Only three forces are active in the Soviet political arena-the Party, the Army and the KGB. Each of these possesses enormous power, but this is exceeded by the combined strength of the other two. Each has its own secret organisation, which is capable of reaching into hostile countries and monitoring developments there. The Party has its Control Commission-a secret organisation which has almost as much influence inside the country as the KGB. The KGB is a grouping of many different secret departments, some of which keep an eye on the Party. The Army has its own secret service-the GRU-the most effective military intelligence service in the world.
Each of these three forces is hostile to the others and has certain, not unreasonable pretensions to absolute power but its initiatives will always fail in the face of the combined opposition of the other two.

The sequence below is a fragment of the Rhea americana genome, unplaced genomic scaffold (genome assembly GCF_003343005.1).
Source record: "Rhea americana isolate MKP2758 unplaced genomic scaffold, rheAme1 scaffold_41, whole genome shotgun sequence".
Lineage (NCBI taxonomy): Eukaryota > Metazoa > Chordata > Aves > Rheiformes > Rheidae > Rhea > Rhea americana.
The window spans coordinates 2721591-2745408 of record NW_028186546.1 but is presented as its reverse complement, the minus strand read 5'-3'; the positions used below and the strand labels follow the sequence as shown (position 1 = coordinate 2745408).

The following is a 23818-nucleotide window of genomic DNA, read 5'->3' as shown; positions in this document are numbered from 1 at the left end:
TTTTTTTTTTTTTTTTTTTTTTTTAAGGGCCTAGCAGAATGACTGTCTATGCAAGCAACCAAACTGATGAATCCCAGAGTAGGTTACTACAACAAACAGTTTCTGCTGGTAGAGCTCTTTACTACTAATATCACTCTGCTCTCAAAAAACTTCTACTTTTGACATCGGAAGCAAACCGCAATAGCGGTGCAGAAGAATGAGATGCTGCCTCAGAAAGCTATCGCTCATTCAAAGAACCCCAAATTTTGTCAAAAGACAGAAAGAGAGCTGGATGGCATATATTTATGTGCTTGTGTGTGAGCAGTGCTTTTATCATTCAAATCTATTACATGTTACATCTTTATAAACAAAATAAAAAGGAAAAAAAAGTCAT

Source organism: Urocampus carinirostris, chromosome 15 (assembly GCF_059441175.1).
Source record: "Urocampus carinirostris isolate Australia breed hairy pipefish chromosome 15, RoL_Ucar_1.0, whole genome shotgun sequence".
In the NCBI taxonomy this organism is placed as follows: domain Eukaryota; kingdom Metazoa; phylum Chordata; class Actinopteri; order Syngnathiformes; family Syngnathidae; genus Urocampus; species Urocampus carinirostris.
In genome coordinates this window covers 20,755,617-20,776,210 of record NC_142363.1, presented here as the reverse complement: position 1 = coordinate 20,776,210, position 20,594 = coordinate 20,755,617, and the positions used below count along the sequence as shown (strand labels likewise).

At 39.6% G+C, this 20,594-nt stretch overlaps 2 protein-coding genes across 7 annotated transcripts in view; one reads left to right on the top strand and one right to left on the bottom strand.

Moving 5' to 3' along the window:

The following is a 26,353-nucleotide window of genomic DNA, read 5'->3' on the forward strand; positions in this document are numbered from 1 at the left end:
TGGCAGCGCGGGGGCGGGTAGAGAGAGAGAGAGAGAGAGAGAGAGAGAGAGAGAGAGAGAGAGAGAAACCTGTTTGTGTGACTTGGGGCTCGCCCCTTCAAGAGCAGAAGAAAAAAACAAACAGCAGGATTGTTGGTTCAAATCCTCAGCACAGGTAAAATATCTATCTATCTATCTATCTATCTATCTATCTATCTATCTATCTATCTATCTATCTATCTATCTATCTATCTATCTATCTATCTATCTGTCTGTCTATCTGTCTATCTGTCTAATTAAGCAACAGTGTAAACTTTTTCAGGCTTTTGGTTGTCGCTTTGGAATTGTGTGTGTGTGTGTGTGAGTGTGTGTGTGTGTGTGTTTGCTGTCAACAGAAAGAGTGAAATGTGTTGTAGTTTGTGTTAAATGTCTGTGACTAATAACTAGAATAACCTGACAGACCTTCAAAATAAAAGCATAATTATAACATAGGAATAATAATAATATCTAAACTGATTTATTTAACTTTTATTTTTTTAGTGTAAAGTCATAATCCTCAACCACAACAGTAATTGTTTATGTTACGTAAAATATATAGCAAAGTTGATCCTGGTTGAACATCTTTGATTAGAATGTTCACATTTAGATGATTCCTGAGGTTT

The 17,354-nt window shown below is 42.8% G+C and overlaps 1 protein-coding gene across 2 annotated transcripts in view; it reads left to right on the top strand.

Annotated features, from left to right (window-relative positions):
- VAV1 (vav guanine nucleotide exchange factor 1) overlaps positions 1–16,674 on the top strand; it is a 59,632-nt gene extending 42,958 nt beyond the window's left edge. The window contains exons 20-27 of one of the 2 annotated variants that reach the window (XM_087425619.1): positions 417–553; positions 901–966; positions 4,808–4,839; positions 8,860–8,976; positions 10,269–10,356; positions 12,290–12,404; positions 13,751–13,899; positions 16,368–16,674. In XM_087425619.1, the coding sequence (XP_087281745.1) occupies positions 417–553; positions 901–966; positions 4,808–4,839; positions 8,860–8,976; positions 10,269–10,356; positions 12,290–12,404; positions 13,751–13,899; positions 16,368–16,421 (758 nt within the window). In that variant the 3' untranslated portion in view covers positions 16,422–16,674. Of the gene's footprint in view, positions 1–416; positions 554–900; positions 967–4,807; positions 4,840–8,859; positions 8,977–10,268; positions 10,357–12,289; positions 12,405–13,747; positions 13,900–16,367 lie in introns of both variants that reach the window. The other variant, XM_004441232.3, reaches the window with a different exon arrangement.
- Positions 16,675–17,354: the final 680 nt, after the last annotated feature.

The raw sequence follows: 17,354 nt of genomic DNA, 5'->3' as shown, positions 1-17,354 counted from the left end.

Of the three, the Party has the smallest resources for self-defence in open conflict. But it has a strong lever at its disposal-the appointment and posting of all officials. Every general in the Army and every colonel in the KGB takes up his post and is promoted or demoted only with the approval of the Administrative Department of the Central Committee of the Party. In addition, the Party controls all propaganda and ideological work and it is always the Party which decides what constitutes true Marxism and what represents a deviation from its general line. Marxism can be used as an additional weapon when it becomes necessary to dismiss an unwanted official from the KGB, the Army or even the Party. The Party's right to nominate and promote individuals is supported by both the Army and the KGB. If the Party were to lose this privilege to the KGB, the Army would be in mortal danger. If the Army took it over, the KGB would be in an equally dangerous situation. For this reason, neither of them objects to the Party's privilege-and it is this privilege which makes the Party the most influential member of the triumvirate.